Hollywood.Con is not about websites or some TMZ-style celeb tabloid. In fact, the title makes little sense given the adventure-comedy that the film is. But is its odd name a harbinger of a poor production overall or just a strange one-off?
Actress Mika Boorem makes her feature-length writing and directorial debut with Hollywood.Con. She stars as aspiring actress/social media influencer Mika Harms, who, while on an audition, gets mistaken for producer Veronica Lake (Paige Howard). Seeing a prime opportunity to help her career and get her adventurer father, Ben Harms (Benjamin Boorem; presumably related somehow), back into the good graces of Hollywood. Mika must get permission from a Mayan Priest (Nino De Marco) for this production of a Guatemalan legend to continue.
“…[Mika] is mistaken for an infamous drug runner and is kidnapped by cartel leader El Jade…”
However, upon landing, she is mistaken for an infamous drug runner and is kidnapped by cartel leader El Jade (Tom Arnold). However, his son recognizes her from her social media videos, so now the two will be married. But Mika escapes, searches for her dad, must track down the Priest, and hopes that the studio heads don’t discover her actual identity.
The film’s biggest problem is pacing and tone. The opening sequence is of Mika at her day job. Instead of cleaning the motel’s bathroom as she should be, she’s live-streaming. The owner (manager?) comes in and fires her. She sulks back home to get ready for an audition. The tone of this scene is awkward, as the lines are not ratatat, quick zingers, but it’s edited and acted in a way that implies it is meant to be. This makes it all a bit confusing.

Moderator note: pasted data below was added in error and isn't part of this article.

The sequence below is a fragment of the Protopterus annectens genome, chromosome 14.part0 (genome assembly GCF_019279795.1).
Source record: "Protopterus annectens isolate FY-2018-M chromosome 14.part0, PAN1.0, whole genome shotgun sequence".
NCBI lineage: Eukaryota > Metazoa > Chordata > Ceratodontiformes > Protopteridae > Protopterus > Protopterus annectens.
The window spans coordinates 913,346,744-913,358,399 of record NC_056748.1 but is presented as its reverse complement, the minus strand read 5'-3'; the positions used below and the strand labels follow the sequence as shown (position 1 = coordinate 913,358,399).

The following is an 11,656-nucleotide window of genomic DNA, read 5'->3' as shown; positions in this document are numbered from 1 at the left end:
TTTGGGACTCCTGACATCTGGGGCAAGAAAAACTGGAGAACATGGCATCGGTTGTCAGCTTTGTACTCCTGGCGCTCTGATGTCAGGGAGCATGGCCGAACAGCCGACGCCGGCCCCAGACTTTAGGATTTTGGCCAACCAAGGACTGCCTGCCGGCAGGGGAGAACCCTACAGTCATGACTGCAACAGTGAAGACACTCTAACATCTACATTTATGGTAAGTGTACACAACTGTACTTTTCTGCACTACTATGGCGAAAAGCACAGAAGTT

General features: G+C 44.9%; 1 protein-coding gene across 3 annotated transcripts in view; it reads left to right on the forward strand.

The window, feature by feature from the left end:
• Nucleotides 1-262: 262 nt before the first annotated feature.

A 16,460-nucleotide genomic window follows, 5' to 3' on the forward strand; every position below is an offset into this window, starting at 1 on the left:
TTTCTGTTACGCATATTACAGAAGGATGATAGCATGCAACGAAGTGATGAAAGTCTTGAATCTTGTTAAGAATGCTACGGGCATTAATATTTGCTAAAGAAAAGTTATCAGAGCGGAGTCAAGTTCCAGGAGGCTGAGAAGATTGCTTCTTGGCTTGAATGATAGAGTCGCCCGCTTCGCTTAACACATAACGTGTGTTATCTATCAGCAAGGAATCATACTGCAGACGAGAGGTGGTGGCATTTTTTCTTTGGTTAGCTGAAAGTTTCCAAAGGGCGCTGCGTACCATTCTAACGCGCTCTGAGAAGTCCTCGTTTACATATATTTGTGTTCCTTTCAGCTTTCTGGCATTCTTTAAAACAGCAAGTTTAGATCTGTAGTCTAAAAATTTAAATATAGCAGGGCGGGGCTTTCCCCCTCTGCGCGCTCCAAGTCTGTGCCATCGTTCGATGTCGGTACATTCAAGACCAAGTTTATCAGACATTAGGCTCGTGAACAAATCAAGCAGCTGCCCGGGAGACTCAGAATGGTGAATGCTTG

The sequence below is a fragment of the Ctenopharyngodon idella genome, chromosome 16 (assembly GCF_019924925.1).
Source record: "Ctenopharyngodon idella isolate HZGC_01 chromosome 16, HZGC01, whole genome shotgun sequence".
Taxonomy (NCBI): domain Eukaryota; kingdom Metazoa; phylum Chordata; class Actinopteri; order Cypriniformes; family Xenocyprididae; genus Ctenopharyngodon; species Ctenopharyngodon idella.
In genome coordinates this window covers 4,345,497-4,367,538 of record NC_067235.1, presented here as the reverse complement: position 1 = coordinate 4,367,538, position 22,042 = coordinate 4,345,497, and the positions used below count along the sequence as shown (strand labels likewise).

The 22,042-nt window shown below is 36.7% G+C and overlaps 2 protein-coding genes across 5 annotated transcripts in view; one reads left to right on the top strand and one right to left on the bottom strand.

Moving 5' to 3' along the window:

Once home, her double-crossing roommate talks her out of dressing in character for this audition. Their dynamic and leisurely-paced conversation actually sets up the main character, so the first few minutes just feel like a waste of time. Even moreso, because Mika losing her job never really plays a factor in her decision-making or arc. However, the talking-over-each-other absurdity of the Worley Brothers is funny and sets the pace for much of the film.
"…Mika Boorem...makes her character instantly likeable..."